Background: Immunosuppressive treatment initiated at an early stage in patients with idiopathic membranous nephropathy (iMN) improves renal survival. Treatment should ideally be restricted to high-risk patients.
Aim: To evaluate the efficacy of a restrictive immunosuppressive treatment strategy for patients with iMN.
Design: Prospective cohort study evaluating a predefined treatment protocol.
Methods: From 1988, we adopted a restrictive treatment strategy: immunosuppressive treatment, mainly consisting of cyclophosphamide and steroids, was advised only in patients with renal insufficiency or severe intolerable nephrotic syndrome. We evaluated this strategy in a large patient cohort. To exclude any bias, we included all adult patients with iMN biopsied in the study period with a serum creatinine (Scr) < 135 micromol/l, a proteinuria > or = 3.0 g/day and/or a serum albumin (Salb) < or = 30 g/l at the time of biopsy. Analysis was according to the intention-to-treat principle.
Results: We studied 69 patients. At the time of biopsy, mean age was 51 years, Scr 90 micromol/l, Salb 23 g/l and proteinuria 6.7 g/day. Average follow-up was 5.5 years. Thus far 33 (48%) patients have received immunosuppressive therapy, mainly because of renal insufficiency (n = 24). Status at the end of follow-up was: complete remission n = 22 (32%), partial remission n = 24 (35%), nephrotic syndrome n = 15 (22%), persistent proteinuria n = 1 (1.4%), ESRD n = 6 (8.7%), death n = 1 (1.4%; due to bladder carcinoma after cyclophosphamide therapy). Patient survival was 100% at 5 and 7 years. Renal survival was 94% at 5 years and 88% at 7 years.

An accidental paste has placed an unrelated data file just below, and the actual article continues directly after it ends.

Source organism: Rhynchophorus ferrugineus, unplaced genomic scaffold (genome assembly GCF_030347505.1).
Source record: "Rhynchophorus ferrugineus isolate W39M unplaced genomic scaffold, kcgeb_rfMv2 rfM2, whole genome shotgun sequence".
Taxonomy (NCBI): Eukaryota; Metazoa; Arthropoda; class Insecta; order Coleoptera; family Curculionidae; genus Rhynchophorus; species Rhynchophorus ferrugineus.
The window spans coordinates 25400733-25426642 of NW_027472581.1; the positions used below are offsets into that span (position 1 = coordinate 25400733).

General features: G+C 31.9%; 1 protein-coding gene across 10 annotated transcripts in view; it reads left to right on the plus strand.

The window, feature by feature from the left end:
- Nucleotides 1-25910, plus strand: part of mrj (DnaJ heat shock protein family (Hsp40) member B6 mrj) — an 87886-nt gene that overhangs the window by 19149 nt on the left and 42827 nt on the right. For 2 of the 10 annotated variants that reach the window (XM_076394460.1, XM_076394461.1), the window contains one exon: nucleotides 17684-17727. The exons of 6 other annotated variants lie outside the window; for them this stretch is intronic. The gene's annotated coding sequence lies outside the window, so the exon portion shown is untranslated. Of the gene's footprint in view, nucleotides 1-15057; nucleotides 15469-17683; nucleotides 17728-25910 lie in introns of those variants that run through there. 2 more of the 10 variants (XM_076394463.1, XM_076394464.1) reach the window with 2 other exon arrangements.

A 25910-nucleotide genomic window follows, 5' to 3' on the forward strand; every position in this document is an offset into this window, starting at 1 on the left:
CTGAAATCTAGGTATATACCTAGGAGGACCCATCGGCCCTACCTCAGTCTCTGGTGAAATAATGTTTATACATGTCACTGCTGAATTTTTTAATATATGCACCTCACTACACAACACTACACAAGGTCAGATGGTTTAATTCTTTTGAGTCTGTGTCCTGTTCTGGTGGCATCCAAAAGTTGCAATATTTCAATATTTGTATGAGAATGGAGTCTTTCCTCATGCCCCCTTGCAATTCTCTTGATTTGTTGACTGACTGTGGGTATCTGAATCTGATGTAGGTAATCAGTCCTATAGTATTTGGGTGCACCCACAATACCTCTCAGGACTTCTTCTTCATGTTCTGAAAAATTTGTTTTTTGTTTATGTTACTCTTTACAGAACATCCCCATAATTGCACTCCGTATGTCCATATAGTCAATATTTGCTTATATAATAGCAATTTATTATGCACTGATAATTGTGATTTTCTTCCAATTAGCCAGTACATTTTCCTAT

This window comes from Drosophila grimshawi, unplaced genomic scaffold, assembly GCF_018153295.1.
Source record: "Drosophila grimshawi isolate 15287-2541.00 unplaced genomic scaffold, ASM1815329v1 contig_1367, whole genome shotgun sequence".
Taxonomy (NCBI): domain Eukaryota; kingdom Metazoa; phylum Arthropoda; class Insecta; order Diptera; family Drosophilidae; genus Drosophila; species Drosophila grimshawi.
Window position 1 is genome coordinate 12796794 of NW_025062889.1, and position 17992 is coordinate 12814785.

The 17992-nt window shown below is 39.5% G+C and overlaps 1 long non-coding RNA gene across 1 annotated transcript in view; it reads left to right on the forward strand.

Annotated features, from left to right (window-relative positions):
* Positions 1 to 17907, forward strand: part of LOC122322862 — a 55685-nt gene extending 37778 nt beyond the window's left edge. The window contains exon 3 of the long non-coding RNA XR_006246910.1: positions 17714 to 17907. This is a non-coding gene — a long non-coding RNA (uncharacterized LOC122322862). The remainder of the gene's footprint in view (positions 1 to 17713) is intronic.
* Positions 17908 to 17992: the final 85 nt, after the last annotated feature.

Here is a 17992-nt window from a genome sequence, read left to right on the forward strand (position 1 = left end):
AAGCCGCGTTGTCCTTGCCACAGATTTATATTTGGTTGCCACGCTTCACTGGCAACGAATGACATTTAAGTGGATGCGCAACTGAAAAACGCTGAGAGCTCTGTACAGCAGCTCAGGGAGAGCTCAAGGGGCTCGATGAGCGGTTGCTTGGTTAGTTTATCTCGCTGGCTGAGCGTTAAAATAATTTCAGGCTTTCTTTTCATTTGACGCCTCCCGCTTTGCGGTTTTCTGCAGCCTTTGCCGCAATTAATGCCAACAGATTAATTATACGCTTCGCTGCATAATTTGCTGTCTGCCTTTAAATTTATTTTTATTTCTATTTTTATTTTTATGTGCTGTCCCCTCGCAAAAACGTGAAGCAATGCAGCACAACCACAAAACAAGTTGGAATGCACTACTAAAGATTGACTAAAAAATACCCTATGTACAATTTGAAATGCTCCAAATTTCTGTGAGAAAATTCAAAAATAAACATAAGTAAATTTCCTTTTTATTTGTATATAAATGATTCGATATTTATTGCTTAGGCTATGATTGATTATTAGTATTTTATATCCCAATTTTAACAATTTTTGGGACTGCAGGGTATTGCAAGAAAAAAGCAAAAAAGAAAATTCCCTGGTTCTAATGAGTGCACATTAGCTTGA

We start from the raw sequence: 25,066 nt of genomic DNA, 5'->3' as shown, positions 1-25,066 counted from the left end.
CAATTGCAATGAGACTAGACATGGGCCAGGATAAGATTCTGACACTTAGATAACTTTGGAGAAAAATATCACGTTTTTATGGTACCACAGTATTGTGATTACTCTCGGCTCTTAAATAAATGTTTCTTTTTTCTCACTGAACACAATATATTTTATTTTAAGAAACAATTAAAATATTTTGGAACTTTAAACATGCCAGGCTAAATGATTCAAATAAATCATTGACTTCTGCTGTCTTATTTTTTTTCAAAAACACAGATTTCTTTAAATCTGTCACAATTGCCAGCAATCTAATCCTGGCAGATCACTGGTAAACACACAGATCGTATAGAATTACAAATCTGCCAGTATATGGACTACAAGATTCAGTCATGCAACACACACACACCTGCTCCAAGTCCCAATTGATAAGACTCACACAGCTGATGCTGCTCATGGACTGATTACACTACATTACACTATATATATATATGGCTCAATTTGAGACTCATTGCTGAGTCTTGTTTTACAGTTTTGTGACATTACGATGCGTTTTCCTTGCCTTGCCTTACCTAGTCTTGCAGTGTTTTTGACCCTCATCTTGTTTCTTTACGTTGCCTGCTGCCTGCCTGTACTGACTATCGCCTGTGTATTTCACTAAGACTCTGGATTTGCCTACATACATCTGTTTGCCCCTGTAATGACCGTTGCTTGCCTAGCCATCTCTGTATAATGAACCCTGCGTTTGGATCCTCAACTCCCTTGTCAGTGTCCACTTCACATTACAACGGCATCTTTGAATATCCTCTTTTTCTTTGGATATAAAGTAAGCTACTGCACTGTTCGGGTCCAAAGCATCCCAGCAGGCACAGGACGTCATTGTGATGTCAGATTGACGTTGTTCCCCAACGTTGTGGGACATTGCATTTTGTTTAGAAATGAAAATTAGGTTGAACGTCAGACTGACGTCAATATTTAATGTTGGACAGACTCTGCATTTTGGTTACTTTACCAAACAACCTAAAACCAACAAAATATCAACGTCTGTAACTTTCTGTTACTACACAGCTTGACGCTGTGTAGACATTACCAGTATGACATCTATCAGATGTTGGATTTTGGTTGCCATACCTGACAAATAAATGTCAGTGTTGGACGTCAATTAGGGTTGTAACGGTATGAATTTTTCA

Discussion: In patients with iMN, a restrictive treatment policy assures a favourable prognosis, while preventing exposure to immunosuppressive therapy in >50% of the patients.